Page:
People v. Looney

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[Crim. No. 2731. Second Appellate District, Division Two. October 4, 1935.]

THE PEOPLE, Respondent, v. VERNON LOONEY et al., Defendants; DENNIS LA CASTER et al., Appellants.

COUNSEL

Henry G. Bodkin and John S. Cooper for Appellants.

U.S. Webb, Attorney-General, and Frank Richards, Deputy Attorney-General, for Respondent.

OPINION

Crail, P. J.

The defendants and three others not herein named were jointly charged, tried and convicted of robbery of the first degree. Defendants La Caster and Nunn have appealed and their appeals have been presented separately.

From the record it appears that on Thanksgiving Eve of 1933 the five defendants met at a bootleg establishment conducted by defendant Nunn and agreed upon the robbery. They thought that the complaining witness was operating a still and that he had considerable brandy and wine on his premises. Defendant La Caster was to pose as a federal officer, and they thought that in this way there would be no trouble getting the liquor from the complaining witness for the reason that he would be scared to death. The five conspirators arrived at the premises of the complaining witness in automobiles about midnight. Defendant La Caster showed complaining witness a badge and said "Federal officers." Defendant Nunn came up with a shotgun and said "Hands up." They all entered the house. They took from the complaining witness his pocketbook containing $23, also $2 in loose change from his pockets. They also took a barrel of wine and two five-gallon bottles of wine, a watch, two tires and a bag of walnuts.

[1] Defendant La Caster contends that the trial court erred in failing to instruct the jury that his connection with the crime must be established beyond a reasonable doubt by evidence other than the testimony of accomplices. This is not the law. While more is required by way of corroboration than to raise a mere suspicion, it is only necessary that the corroborative evidence tend to connect the defendant with the commission of the offense. (8 Cal.Jur. 179, and cases cited.) [2] La Caster's connection with the commission of the offense was established by the testimony of the complaining witness. Furthermore, La Caster in his own testimony admitted his connection with the crime, and there would have been no reversible error in failing to give an instruction on the necessity of corroboration of an accomplice as to defendant's [9 Cal. App. 2d 338] connection with the offense even if one had been offered by La Caster, which he did not do.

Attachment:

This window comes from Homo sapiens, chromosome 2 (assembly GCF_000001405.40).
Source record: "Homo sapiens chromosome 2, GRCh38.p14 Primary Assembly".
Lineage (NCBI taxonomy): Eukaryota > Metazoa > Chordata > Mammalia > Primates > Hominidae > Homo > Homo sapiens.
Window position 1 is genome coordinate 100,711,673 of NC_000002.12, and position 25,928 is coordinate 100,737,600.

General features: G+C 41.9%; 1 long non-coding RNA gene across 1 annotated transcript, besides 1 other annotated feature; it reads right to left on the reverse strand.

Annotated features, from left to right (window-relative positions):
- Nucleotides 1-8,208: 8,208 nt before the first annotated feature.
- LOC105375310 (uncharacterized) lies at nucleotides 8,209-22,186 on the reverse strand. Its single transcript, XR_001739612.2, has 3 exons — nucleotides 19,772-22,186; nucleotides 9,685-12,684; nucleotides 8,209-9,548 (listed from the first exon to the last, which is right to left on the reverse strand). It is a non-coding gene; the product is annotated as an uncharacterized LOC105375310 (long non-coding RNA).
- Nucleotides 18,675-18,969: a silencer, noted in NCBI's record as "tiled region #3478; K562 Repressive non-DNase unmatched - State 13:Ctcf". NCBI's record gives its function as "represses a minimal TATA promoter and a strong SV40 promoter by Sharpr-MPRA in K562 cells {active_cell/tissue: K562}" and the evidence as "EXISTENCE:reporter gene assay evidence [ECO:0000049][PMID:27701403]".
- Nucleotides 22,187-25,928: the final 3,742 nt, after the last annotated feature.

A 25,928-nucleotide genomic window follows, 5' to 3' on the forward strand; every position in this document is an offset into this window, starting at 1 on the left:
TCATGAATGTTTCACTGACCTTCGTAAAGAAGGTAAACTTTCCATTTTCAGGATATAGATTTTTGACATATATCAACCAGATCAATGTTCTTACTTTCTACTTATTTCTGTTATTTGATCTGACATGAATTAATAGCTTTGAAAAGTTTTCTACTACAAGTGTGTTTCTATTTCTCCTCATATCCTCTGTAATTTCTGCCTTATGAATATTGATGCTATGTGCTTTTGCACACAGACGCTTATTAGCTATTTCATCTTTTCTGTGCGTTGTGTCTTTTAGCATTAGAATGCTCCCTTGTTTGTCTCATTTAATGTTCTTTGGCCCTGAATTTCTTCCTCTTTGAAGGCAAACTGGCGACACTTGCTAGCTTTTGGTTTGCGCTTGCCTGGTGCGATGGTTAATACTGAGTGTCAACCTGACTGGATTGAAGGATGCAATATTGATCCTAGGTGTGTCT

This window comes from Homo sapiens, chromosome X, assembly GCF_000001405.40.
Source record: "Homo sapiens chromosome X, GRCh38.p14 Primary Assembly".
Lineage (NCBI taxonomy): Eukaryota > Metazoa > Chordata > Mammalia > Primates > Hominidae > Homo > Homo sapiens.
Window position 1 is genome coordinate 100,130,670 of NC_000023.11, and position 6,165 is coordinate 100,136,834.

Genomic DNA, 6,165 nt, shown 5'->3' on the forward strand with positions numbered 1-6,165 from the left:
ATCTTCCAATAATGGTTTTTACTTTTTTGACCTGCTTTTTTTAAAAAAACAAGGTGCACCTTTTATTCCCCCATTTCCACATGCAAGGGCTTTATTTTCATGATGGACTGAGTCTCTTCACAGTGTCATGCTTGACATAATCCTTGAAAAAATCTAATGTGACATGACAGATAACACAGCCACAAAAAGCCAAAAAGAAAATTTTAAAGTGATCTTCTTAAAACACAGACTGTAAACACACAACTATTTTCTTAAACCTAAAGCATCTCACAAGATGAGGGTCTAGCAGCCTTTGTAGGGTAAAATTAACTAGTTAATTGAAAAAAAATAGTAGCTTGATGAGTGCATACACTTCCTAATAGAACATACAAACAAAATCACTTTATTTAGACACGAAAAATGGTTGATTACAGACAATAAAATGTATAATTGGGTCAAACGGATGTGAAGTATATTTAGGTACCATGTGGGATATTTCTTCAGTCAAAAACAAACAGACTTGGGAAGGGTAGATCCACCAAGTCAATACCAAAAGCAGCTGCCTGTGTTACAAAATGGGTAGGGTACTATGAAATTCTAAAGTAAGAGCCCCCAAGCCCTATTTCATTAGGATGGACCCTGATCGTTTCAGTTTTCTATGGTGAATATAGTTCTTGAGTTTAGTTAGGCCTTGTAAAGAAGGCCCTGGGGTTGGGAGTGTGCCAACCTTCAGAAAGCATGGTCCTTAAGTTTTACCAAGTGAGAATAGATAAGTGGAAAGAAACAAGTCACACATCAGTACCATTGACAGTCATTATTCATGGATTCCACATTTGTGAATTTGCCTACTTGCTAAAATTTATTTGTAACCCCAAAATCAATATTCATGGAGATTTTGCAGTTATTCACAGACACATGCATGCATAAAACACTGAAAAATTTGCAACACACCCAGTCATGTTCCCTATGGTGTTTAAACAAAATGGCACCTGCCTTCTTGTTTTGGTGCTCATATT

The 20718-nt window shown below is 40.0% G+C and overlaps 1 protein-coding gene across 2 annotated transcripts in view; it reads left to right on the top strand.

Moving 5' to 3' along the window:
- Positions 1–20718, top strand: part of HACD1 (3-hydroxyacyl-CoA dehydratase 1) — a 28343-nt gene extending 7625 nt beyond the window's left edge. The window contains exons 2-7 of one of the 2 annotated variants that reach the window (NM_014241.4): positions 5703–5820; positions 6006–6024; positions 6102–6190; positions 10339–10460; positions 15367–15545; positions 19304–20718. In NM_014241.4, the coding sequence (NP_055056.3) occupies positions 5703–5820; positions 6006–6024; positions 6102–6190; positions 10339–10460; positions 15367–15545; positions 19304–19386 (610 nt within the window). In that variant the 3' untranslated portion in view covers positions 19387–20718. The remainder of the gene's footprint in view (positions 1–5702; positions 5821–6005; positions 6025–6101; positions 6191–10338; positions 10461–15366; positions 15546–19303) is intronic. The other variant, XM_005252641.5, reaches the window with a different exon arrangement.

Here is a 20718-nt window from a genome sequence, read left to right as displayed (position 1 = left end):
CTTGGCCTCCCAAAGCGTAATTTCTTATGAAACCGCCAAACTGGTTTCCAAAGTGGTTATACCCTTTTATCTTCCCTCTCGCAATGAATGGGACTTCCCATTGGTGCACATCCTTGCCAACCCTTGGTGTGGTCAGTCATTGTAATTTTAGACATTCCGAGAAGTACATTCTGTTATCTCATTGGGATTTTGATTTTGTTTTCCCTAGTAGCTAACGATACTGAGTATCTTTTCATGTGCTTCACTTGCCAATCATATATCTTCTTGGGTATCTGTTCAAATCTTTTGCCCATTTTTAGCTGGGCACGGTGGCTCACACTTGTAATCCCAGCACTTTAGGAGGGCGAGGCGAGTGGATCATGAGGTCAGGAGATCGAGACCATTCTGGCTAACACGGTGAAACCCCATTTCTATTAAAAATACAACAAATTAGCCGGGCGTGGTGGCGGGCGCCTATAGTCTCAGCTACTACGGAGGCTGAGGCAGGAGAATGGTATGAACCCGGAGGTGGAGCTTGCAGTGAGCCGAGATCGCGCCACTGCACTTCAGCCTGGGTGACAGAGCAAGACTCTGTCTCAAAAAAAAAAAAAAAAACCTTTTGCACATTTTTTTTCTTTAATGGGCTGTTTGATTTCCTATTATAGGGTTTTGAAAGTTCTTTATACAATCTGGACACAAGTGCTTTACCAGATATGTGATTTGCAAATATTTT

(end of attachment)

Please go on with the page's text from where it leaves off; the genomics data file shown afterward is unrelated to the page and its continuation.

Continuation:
[3] La Caster's next contention is that the trial court erred in compelling him to conduct his own defense. The record shows that at the time of arraignment on December 24, 1934, the trial court appointed the public defender to represent him and his time to plead was continued to December 27th. On the latter date he entered a plea of "Not guilty" and the trial of the action was set for January 15, 1935. On that date the trial was continued to February 4th on motion of his counsel. On January 23d, for reasons not set forth in the record, the public defender was allowed to withdraw as attorney for appellant. On February 4th the case went to trial against all of the conspirators, La Caster representing himself, while all of the others were represented by counsel, one of them being represented by the public defender. The record does not show that the trial court compelled La Caster to act as his own counsel. Frequently a defendant in a criminal action feels that he can present his case more capably than an attorney. A defendant has a constitutional right to appear and defend in person. The fact that he does not win his case is no ground for a reversal of the judgment. In the instant case La Caster admitted his participation in the events complained of. He denied, however, entering the home of the complaining witness, contending that he remained in the automobile while the others obtained the loot.